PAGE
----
‘A Need’ is a beautiful little Folky tune with a Bluesy feel about it. Lovely slide again too. In contrast to this, ‘The Back Slap Boogie’ is a fun Funky number, which sounds a bit like a parody of ‘The Hokey-Cokey’! Its the longest track in the collection too.

‘Walk With Me’ surprised me with its Spanish guitar style intro. Its a song which sounds like its musical influences are from European Folk; yet still Rollo’s vocals have a Blues inflection about them that makes it unique.

‘You Gotta Move’ is another old Blues staple which has been covered by everyone from Mississippi Fred McDowell, through The Stones, to Aerosmith. (I don’t even know who wrote it originally!) But of course, each artist is singular in their interpretation; and Rollo’s version is unique too.

Mark Knopfler’s ‘Fade To Black’ is a wonderful laid-back Blues; and it has been given a right royal King Rollo make-over here; with some excellent guitar work – a fine cover indeed. Finally, the collection ends with ‘Time In My Life’. It is a Rollo tune; more in the style of a Chicago Blues than an acoustic Delta song. Nice electric lead work; and a great finish to the album.

I’ve not seen a hard copy of the album, having had only a download to work with, so I can’t comment on the CD case. The album was recorded and mastered at Crunchtime in Portsmouth; and produced by Rollo himself.  The very charming cover artwork is by Juliet Asher. All round; a fine job has been done on Easy Street.

This is the first of two excellent, and brand new acoustic Blues albums that I’ve been sent for review recently – the next being Martin McNeill’s Lately I’ve Let Things Slide which will be the subject of my next Blog: #53. (Coincidently, Martin also covers ‘You Gotta Move’).   PTMQ

Here is a link to King Rollo’s website…. http://www.king-rollo.co.uk/

31. A REVIEW OF THE YEAR 2014

A couple of my friends have recently asked if I planned to do a review of 2014. I’d like to; but time as always is against me! So I just thought I’d say a few words about the year with respect to my blog. Its been quite a remarkable 11 months since I kicked off with a review of the STRAWBS gig at TOUCHLINE LIVE MUSIC here in Essex. At first, I thought no one would be interested, but I was glad to see that’s not the case. Right from the off, I had quite a few followers. That first Strawbs review has remained one of the most popular too.

I’ve met a lot of helpful and interesting people during the course of the year – not just musicians; but promoters; writers; photographers; or just knowledgeable music lovers.  Some of those musos I have been a fan of since my teens  – MICKY MOODY and MARTIN TURNER to name but two especially. Its also very flattering when some of these musicians have personally invited me to gigs and sent CDs for me to review as well.

Anyway, here are just a few thoughts and facts on my blog’s year….

MOST POPULAR BLOG was #25, MTWA at Touchline Live Music. Second was The Move at the Boom Boom Club (#15). In third place was MTWA again (blog #5); and fourth. The Micky Moody Band at Coolham (#23). I’m glad to say that these entries are still attracting new readers through search engines too.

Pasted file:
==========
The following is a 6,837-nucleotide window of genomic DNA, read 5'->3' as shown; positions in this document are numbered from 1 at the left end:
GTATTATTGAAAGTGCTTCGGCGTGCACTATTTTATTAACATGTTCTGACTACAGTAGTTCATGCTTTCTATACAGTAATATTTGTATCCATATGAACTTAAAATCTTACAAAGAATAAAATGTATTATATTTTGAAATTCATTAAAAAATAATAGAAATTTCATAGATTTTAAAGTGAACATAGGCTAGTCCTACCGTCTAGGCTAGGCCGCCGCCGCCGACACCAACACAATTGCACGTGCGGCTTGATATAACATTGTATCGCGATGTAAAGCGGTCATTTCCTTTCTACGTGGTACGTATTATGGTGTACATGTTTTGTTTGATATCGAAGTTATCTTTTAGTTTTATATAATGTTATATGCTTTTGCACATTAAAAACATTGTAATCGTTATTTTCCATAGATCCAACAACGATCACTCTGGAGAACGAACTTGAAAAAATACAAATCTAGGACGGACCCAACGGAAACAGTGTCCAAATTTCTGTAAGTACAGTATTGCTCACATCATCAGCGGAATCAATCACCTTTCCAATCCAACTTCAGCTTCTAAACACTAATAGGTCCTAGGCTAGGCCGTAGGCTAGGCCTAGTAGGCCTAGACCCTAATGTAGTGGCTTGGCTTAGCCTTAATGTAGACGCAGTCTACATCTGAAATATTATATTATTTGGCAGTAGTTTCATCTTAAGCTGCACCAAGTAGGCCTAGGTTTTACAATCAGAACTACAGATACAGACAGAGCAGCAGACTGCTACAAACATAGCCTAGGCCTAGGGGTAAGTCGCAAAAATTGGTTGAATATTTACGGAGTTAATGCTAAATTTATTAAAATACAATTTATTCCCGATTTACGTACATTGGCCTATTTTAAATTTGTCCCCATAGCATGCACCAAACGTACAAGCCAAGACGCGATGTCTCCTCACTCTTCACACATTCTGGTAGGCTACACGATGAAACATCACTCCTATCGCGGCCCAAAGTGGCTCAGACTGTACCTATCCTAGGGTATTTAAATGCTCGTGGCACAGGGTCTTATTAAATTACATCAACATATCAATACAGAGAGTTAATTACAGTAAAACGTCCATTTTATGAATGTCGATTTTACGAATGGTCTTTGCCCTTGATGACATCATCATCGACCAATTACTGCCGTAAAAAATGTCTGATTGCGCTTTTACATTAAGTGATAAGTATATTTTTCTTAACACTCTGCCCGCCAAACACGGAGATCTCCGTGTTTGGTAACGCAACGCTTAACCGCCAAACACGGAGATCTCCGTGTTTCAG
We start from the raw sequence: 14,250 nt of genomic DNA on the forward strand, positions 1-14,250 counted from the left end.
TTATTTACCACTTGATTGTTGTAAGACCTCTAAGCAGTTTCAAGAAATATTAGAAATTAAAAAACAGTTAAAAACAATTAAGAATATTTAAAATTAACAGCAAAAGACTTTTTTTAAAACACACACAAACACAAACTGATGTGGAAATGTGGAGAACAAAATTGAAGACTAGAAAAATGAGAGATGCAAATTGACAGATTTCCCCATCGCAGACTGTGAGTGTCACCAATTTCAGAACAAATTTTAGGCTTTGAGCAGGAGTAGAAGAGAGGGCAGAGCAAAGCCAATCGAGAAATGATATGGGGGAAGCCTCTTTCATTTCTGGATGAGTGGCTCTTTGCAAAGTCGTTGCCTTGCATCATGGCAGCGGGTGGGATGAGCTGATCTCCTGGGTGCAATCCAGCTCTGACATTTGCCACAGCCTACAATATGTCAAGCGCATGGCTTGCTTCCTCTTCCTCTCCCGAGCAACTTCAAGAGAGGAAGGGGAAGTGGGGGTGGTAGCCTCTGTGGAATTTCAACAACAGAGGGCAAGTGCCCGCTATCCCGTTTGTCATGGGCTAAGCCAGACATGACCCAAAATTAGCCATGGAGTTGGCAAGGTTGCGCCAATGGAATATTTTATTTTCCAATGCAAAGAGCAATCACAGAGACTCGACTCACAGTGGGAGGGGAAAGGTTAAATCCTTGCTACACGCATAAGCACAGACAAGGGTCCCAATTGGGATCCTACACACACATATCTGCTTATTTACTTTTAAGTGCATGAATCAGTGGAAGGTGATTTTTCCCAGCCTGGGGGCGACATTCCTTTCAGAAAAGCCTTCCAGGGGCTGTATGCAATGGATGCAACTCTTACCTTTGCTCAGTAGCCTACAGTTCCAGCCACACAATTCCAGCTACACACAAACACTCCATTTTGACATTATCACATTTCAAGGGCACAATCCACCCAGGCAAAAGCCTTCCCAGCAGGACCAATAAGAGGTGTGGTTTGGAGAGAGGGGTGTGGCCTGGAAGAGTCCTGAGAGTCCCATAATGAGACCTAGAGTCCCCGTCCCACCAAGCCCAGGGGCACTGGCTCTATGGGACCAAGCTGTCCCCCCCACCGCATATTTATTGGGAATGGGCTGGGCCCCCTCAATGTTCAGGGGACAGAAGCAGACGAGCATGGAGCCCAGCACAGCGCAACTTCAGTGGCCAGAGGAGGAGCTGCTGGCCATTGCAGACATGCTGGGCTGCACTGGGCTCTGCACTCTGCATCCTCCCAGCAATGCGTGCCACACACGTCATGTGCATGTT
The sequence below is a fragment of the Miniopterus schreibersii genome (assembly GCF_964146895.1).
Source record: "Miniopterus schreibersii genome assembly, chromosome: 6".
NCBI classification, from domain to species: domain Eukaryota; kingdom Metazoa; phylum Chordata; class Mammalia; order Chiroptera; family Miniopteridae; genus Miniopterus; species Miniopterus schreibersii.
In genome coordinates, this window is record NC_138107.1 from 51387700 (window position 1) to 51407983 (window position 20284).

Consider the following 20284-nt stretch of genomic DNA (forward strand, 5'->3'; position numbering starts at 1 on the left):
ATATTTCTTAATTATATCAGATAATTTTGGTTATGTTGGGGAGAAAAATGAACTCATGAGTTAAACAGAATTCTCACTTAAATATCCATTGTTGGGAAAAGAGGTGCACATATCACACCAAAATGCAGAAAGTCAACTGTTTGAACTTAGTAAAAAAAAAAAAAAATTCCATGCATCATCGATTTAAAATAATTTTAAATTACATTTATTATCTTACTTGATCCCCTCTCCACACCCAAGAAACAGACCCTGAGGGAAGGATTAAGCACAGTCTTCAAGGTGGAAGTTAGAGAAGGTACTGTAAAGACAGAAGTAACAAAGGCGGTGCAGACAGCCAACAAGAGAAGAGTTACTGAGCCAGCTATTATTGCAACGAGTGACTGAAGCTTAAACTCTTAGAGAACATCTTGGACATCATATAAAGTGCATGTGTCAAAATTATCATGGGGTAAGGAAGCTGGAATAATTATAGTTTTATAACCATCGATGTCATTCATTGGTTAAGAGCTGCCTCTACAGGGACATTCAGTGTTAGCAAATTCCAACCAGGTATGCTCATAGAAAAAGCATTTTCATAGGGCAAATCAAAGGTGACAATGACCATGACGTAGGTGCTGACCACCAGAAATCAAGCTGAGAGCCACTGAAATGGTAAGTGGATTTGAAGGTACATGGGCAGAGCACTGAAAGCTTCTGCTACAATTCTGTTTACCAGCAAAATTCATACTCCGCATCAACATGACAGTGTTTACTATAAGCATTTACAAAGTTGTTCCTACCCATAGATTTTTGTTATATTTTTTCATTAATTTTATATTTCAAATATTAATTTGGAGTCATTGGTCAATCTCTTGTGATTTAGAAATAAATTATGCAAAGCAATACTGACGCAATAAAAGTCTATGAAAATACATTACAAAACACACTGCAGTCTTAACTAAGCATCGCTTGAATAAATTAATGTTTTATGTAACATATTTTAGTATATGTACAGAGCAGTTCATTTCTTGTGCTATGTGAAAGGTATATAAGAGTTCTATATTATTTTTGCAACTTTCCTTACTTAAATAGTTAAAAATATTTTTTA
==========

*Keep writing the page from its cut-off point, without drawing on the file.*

BEST ROCK ALBUM must go to VIRGIL AND THE ACCELERATORS for their superb second studio album Army Of Three. It was very flattering to be put on the Guest List by Virgil, and to meet and interview the band before their gig at the Touchline. (Blog #26). Looking forward to seeing what VATA will be up to in the new year.

BEST ROCK GIG for me was a difficult choice. I saw fabulous performances from THE MOVE; VATA;  and the THE STRAWBS. But I’d say MTWA at The Touchline just wins by a whisker (Blog #25). Nice of Martin Turner to agree to an interview beforehand too. This coming year, so far, I plan to see FOCUS and the PINK FAIRIES.

BEST BLUES-ROCK ALBUM. Difficult! Could be LARRY MILLER’s Soldier Of The Line;  BERNIE MARSDEN’s Shine; or  LAURENCE JONES’ Temptation; but I’d choose DEBORAH BONHAM’s Spirit I think. I was hoping for an interview with her too, but she unfortunately had to cancel her gig at the Touchline due to a chest infection.

BEST BLUES ALBUM: I enjoyed JAMES ANTHONY’s Some People Get It, which he sent from Canada for me to review. (Blog #24); and MILTON ‘n’ FARROW’s Skiffleodeon – also given to me by the band to review (Blog #22). RUBY TIGER’s Vistas was excellent as was MATT ANDERSEN’s Coal Mining Blues; but I took a shine to DANA GILLESPIE’s Cat’s Meow the most.

BEST BLUES GIG is another tough choice. Great shows by COCO MONTOYA (Blog #14); MICKY MOODY BAND (Blog #23); and RUBY AND THE REVELATORS (Blog #16); but the best for me, was the very special show put on for the BOOM BOOM CLUB’s 1,000th gig; which included superb performances from OTIS GRAND; ALAN DARBY; LAURENCE JONES and THE VOODOO SHEIKHS among others (Blog #30). In 2015 I’d like to see RED BUTLER and LARRY MILLER if I can.

BEST FOLK GIG  I attended during the year was OXJAM MUSIC FESTIVAL in Exeter. A great selection of West Country folk acts in one afternoon. I was invited by my good friends in DEVONBIRD who played a wonderful little set – as did every artist present. (Blog entry #28).

BEST FOLK ALBUM in my opinion was ANGE HARDY’s The Lament Of The Black Sheep. I’m hoping to review soon (see Blog #32).  Also in 2014, I heard ADRIAN NATION’s second album Fall Or Fly, which is excellent. As for 2015, I’m looking forward to the second DEVONBIRD album which should be released in the spring – they are recording as I write. For info on Devonbird, see Blog #4.